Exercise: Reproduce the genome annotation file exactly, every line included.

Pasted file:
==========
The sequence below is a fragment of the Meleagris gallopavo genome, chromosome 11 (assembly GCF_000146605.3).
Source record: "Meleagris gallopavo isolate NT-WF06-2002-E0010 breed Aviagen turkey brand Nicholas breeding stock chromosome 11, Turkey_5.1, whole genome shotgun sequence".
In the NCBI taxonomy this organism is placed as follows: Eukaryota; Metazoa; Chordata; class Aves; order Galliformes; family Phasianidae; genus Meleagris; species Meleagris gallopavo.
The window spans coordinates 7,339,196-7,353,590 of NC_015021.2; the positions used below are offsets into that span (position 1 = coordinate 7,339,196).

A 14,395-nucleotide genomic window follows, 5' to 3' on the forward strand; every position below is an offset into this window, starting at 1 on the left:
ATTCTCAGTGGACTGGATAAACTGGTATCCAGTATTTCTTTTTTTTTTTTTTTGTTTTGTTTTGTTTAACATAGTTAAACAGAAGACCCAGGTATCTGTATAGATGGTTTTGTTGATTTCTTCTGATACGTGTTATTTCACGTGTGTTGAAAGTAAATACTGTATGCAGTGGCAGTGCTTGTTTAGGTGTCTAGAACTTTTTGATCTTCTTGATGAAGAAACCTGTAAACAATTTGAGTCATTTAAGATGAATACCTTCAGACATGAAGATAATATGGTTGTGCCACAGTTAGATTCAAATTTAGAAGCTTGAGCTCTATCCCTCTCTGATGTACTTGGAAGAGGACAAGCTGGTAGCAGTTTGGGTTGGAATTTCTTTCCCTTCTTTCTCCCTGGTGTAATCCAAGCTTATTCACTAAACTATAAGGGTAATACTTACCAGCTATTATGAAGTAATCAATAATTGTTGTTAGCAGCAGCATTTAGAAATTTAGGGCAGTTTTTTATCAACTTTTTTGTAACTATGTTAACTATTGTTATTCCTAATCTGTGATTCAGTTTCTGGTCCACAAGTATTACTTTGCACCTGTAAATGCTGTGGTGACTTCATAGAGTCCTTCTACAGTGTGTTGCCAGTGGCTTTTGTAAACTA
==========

The sequence below is a fragment of the Meleagris gallopavo genome, chromosome 11 (assembly GCF_000146605.3).
Source record: "Meleagris gallopavo isolate NT-WF06-2002-E0010 breed Aviagen turkey brand Nicholas breeding stock chromosome 11, Turkey_5.1, whole genome shotgun sequence".
In the NCBI taxonomy this organism is placed as follows: Eukaryota; Metazoa; Chordata; class Aves; order Galliformes; family Phasianidae; genus Meleagris; species Meleagris gallopavo.
The window spans coordinates 7,339,196-7,353,590 of NC_015021.2; the positions used below are offsets into that span (position 1 = coordinate 7,339,196).

A 14,395-nucleotide genomic window follows, 5' to 3' on the forward strand; every position below is an offset into this window, starting at 1 on the left:
ATTCTCAGTGGACTGGATAAACTGGTATCCAGTATTTCTTTTTTTTTTTTTTTGTTTTGTTTTGTTTAACATAGTTAAACAGAAGACCCAGGTATCTGTATAGATGGTTTTGTTGATTTCTTCTGATACGTGTTATTTCACGTGTGTTGAAAGTAAATACTGTATGCAGTGGCAGTGCTTGTTTAGGTGTCTAGAACTTTTTGATCTTCTTGATGAAGAAACCTGTAAACAATTTGAGTCATTTAAGATGAATACCTTCAGACATGAAGATAATATGGTTGTGCCACAGTTAGATTCAAATTTAGAAGCTTGAGCTCTATCCCTCTCTGATGTACTTGGAAGAGGACAAGCTGGTAGCAGTTTGGGTTGGAATTTCTTTCCCTTCTTTCTCCCTGGTGTAATCCAAGCTTATTCACTAAACTATAAGGGTAATACTTACCAGCTATTATGAAGTAATCAATAATTGTTGTTAGCAGCAGCATTTAGAAATTTAGGGCAGTTTTTTATCAACTTTTTTGTAACTATGTTAACTATTGTTATTCCTAATCTGTGATTCAGTTTCTGGTCCACAAGTATTACTTTGCACCTGTAAATGCTGTGGTGACTTCATAGAGTCCTTCTACAGTGTGTTGCCAGTGGCTTTTGTAAACTA